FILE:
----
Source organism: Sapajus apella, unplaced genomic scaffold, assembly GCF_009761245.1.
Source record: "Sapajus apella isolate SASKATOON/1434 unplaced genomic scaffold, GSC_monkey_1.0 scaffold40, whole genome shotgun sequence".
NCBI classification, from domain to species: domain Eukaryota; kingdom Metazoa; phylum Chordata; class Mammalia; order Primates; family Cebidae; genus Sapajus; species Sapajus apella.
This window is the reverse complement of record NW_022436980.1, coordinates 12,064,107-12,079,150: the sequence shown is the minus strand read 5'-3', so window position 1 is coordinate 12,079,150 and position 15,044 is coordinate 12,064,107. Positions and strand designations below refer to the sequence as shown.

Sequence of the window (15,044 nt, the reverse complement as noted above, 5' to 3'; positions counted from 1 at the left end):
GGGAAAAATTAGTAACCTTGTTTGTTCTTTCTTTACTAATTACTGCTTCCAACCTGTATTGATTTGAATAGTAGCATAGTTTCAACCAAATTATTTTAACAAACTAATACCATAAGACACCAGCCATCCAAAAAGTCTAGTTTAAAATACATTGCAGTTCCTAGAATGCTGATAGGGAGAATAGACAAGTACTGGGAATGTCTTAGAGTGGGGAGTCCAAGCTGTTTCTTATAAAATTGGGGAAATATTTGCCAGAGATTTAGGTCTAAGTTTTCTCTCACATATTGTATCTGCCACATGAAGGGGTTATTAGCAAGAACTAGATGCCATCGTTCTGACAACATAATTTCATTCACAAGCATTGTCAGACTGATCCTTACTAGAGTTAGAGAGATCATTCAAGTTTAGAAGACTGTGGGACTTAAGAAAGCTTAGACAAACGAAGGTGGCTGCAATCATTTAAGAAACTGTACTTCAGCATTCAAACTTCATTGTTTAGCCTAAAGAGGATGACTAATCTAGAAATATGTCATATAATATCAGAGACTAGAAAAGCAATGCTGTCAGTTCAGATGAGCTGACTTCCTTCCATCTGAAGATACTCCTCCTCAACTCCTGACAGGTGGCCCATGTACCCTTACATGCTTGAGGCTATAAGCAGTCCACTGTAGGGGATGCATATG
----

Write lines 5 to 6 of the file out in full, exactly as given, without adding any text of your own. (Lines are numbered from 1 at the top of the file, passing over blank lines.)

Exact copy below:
Sequence of the window (15,044 nt, the reverse complement as noted above, 5' to 3'; positions counted from 1 at the left end):
GGGAAAAATTAGTAACCTTGTTTGTTCTTTCTTTACTAATTACTGCTTCCAACCTGTATTGATTTGAATAGTAGCATAGTTTCAACCAAATTATTTTAACAAACTAATACCATAAGACACCAGCCATCCAAAAAGTCTAGTTTAAAATACATTGCAGTTCCTAGAATGCTGATAGGGAGAATAGACAAGTACTGGGAATGTCTTAGAGTGGGGAGTCCAAGCTGTTTCTTATAAAATTGGGGAAATATTTGCCAGAGATTTAGGTCTAAGTTTTCTCTCACATATTGTATCTGCCACATGAAGGGGTTATTAGCAAGAACTAGATGCCATCGTTCTGACAACATAATTTCATTCACAAGCATTGTCAGACTGATCCTTACTAGAGTTAGAGAGATCATTCAAGTTTAGAAGACTGTGGGACTTAAGAAAGCTTAGACAAACGAAGGTGGCTGCAATCATTTAAGAAACTGTACTTCAGCATTCAAACTTCATTGTTTAGCCTAAAGAGGATGACTAATCTAGAAATATGTCATATAATATCAGAGACTAGAAAAGCAATGCTGTCAGTTCAGATGAGCTGACTTCCTTCCATCTGAAGATACTCCTCCTCAACTCCTGACAGGTGGCCCATGTACCCTTACATGCTTGAGGCTATAAGCAGTCCACTGTAGGGGATGCATATG